57,000 years ago a wolf-puppy died instantaneously after her den collapsed on her in Yukon, Canada. Now, Des Moines University is sharing the findings of the perfectly preserved mummified carcass.
“She’s the most complete wolf mummy that’s ever been found. She’s basically 100 percent intact – all that’s missing are her eyes,” Julie Meachen, Ph.D., an associated professor of anatomy at Des Moines University said in a statement. “And the fact that she’s so complete allowed us to do so many lines of inquiry on her to basically reconstruct her life.”
Thawing permafrost in Canada’s Yukon revealed a mummified wolf puppy, one of the best specimens ever found https://t.co/tuuiKdQYCf
— NYT Climate (@nytclimate) December 21, 2020
The mummified wolf puppy was found along the Last Chance Creek and is named Zhùr which means ‘wolf’ in the Hän language of the local community, according to Current Biology where the findings appeared.
“It’s rare to find these mummies in the Yukon. The animal has to die in a permafrost location, where the ground is frozen all the time, and they have to get buried very quickly, like any other fossilization process,” Meachen said in an official statement. “If it lays out on the frozen tundra too long it’ll decompose or get eaten.” (RELATED: 1000-Year-Old Mummy Died Of Constipation After Grasshopper Diet, Scientists Say)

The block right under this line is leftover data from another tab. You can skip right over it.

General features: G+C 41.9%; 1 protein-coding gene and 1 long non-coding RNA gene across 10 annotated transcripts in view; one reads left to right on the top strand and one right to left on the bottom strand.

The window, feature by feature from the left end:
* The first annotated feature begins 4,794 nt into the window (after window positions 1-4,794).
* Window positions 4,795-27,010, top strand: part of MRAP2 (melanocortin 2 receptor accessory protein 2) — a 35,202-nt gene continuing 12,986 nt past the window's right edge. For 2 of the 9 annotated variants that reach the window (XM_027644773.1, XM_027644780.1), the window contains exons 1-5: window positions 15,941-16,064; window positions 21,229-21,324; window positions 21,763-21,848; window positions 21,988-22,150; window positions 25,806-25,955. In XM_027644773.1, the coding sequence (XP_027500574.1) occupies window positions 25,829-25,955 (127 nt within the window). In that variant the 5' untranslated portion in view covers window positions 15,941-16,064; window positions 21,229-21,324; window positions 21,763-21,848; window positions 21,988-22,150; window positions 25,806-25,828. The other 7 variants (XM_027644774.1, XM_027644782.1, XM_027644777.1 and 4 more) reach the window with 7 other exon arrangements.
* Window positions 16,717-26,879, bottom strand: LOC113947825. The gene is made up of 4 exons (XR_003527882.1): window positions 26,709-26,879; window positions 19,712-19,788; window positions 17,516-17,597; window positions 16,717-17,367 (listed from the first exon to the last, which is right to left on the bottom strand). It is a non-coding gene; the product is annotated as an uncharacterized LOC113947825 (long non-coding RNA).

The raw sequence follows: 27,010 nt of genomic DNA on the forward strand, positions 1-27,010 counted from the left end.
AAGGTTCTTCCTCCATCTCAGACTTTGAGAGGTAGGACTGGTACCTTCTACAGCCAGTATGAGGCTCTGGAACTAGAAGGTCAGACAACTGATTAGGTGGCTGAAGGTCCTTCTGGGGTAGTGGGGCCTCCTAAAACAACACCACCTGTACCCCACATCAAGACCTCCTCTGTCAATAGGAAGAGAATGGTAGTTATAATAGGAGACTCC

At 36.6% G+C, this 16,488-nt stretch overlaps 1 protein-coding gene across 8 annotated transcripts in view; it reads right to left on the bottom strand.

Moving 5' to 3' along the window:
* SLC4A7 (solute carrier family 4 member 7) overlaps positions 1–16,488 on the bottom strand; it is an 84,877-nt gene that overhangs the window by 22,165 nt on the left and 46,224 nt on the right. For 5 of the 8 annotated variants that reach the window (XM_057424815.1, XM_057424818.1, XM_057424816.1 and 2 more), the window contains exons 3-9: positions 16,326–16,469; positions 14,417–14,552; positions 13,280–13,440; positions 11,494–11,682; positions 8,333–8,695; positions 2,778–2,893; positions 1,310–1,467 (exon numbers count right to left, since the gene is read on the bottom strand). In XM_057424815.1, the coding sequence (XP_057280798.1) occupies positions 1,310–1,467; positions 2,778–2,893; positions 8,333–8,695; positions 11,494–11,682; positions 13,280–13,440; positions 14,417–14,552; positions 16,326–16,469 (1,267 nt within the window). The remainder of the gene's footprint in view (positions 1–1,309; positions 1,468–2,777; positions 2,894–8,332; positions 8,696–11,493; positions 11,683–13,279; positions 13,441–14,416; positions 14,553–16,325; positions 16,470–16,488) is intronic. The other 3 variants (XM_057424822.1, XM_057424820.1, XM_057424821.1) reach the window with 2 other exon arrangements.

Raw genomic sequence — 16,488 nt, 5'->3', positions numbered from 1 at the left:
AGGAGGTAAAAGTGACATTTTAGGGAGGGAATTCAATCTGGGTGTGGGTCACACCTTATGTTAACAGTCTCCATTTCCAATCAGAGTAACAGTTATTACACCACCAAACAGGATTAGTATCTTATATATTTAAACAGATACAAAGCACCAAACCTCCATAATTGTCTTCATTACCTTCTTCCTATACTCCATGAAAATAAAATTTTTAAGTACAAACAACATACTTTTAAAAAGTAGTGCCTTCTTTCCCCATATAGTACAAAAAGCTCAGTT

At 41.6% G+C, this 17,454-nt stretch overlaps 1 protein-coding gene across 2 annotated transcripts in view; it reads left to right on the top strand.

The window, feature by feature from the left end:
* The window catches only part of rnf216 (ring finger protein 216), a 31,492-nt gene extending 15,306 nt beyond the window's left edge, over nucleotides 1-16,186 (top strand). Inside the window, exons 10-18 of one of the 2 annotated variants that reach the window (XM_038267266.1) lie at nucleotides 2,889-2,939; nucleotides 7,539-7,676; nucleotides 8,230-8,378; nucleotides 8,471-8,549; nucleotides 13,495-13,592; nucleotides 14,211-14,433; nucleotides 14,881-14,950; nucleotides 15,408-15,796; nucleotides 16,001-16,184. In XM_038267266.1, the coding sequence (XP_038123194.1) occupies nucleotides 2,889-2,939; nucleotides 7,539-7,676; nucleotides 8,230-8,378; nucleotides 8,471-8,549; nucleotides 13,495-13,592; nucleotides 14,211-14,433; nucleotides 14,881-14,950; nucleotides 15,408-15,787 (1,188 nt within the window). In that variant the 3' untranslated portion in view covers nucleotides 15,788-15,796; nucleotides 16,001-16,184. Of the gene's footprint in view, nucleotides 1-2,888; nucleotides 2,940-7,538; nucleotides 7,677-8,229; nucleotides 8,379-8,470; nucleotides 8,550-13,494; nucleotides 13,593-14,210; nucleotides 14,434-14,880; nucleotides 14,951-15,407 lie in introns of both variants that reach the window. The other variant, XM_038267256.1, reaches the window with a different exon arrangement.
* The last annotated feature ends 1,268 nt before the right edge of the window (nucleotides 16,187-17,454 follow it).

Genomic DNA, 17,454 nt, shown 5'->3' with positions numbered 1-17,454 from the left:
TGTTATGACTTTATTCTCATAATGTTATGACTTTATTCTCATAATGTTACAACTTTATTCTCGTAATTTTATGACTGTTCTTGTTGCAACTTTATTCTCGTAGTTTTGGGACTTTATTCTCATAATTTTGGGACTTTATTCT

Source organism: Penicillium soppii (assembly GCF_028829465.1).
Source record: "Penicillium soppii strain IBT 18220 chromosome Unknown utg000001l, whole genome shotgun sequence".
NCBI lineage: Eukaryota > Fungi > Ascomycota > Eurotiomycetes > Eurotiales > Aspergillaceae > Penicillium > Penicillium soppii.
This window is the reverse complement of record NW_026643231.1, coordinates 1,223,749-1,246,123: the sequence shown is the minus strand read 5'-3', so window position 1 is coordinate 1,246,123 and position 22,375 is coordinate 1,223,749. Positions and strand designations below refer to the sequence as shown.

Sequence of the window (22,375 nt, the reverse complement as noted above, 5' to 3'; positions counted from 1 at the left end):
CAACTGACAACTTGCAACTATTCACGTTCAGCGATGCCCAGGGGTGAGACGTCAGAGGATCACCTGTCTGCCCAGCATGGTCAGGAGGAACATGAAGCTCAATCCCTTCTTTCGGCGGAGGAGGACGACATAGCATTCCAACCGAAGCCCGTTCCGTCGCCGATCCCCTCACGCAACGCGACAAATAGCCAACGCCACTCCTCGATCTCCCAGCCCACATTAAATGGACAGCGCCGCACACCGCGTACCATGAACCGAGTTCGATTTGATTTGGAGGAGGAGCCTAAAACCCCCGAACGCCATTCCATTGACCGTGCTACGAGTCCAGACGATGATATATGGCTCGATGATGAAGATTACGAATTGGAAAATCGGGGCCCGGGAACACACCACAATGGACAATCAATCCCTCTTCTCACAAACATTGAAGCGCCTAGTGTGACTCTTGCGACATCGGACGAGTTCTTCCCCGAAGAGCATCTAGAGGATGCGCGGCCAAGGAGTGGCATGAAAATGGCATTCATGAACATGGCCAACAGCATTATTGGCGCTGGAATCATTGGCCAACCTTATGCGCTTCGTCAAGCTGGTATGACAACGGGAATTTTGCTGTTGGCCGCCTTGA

Meachen and her research team took X-rays of Zhùr and analyzed samples of her fur and tooth enamel. The team was able to determine that Zhùr was likely between 6-8 weeks old at the time of her death based on the fact that some of her bones had not yet fully developed. The team also found that unlike other wolves, Zhùr seemed to be fond of fish.
“Normally when you think of wolves in the Ice Age, you think of them eating bison or musk oxen or other large animals on land. One thing that surprised us was that she was eating aquatic resources, particularly salmon,” Meachen said in a statement.
Zhùr’s is reported to have descended from ancient Russian, Siberian and Alaskan wolves. However, researchers still have questions that may never be answered, such as why Zhùr was the only wolf found in the den and what happened to her siblings.